That’s right! You can grow cacti in your AeroGarden from seed or transplant.
Tips for transplanting:
- Rinse sand and soil off roots
- Rest plant in grow-basket (no grow media is needed)
- Only the roots should go into the water
- Feed like normal
- If plant starts to turn yellow, reduce time it is exposed to light.
This garlicky sauce from Argentina is great spooned over beef or chicken.
- 1 cup (packed) fresh Italian parsley
- 1/2 cup olive oil
- 1/3 cup red wine vinegar
- 1/4 cup (packed) fresh cilantro
- 2 garlic cloves, peeled
- 3/4 teaspoon dried crushed red pepper
- 1/2 teaspoon ground cumin
- 1/2 teaspoon salt
- Puree all ingredients in processor. Transfer to bowl. (Can be made 2 hours ahead. Cover and let stand at room temperature.)
Courtesy of epicurious
We were wondering… why do we sell strawberry crowns instead of seeds? We asked Anne in the grow lab.
Strawberry seeds are hard to germinate. The ones that do germinate are wild and they’re very small. Alpine strawberries get started from seed. A lot of plants start more readily from cuttings. Crowns are bare roots that take less time to grow and produce!
Interested in trying the Strawberry Crown Kit? Click here to check it out!
Note: This kit can only be used with the AeroGarden Grow Bowl.
What’s the difference between peppermint and spearmint?
IT’S VERY HARDY
Mint is a perennial that grows with abandon, starting when the soil begins to warm up in late March or April. Grow it year-round in your AeroGarden!
TWO MAIN TYPES
Spearmint and peppermint are the two most common and widely available of the many mint species. Of the two, spearmint is the one almost always sold in grocery stores and markets. So when a recipe calls for mint, it’s generally spearmint, recognizable for its light-green, spear-shaped leaves and that classic sweet mint flavor. Spearmint is also commonly used to make gum and candy.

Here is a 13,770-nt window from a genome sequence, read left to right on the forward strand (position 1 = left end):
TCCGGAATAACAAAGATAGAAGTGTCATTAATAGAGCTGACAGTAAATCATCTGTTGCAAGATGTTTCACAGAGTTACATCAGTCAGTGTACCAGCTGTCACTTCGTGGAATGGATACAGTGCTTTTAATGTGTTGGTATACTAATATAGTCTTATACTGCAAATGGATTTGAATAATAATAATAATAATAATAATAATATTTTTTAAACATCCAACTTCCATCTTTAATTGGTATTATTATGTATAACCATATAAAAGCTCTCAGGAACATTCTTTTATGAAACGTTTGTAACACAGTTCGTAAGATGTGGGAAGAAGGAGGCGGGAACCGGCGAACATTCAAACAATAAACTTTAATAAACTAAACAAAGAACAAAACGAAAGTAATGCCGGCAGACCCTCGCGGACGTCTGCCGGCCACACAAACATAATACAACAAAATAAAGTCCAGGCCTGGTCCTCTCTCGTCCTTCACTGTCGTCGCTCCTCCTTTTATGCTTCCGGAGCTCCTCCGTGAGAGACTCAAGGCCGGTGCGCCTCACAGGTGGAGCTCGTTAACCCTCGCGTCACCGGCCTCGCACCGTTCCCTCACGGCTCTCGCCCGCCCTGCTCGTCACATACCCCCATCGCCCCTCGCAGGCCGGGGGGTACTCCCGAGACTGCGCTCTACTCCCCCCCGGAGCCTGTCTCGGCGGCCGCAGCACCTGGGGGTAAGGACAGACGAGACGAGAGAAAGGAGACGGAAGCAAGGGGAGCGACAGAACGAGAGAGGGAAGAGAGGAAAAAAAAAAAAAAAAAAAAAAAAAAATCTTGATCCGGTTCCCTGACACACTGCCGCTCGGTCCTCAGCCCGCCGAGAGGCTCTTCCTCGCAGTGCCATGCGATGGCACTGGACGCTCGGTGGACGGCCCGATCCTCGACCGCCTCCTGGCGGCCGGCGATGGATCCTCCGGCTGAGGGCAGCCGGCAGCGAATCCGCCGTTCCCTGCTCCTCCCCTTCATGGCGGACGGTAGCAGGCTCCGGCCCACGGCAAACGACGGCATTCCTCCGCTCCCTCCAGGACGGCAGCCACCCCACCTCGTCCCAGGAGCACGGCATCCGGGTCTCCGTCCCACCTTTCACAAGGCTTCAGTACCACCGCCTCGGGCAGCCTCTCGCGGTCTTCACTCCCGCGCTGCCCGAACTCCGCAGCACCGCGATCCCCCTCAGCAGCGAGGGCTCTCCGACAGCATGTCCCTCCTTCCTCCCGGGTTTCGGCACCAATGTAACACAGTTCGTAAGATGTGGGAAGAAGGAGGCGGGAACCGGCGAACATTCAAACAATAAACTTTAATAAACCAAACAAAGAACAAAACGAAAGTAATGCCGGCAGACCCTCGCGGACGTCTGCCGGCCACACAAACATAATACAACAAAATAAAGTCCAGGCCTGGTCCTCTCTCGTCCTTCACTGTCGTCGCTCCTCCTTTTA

Peppermint leaves are darker green and smoother than spearmint. The big difference is the presence of menthol, which gives peppermint a much more potent flavor. Peppermint is typically dried for tea and made into flavoring for candy, toothpaste, and other products.
AeroGarden Tea Seed Pod Kits come with a peppermint variety. Try it out and let us know what you think.
Courtesy of epicurious
How about a grilled cheese sandwich with a slice of fresh tomato and fresh basil leaves?
Here is another easy recipe with basil:
- Grind-up basil, garlic, and olive oil into a paste. (Basil is a prime ingredient in pistou, a Mediterranean specialty.)
- Add to cooked pasta noodles and stir.
In Italy, pine nuts and parmesan cheese are added to the paste to become pesto.
Extras: Try adding tomatoes and or bell peppers (fresh or roasted).
Tips: Want less carbs? Substitute noodles for zucchini noodles. (Psst! Did you know that you can grow zucchini in your AeroGarden with a “Grow Anything” Seed Pod Kit!)
This appetizer is a big crowd pleaser and has the perfect flavor combination of heat, creaminess, and salty bacon. Plus, it’s gluten free!
- Soak toothpick in water.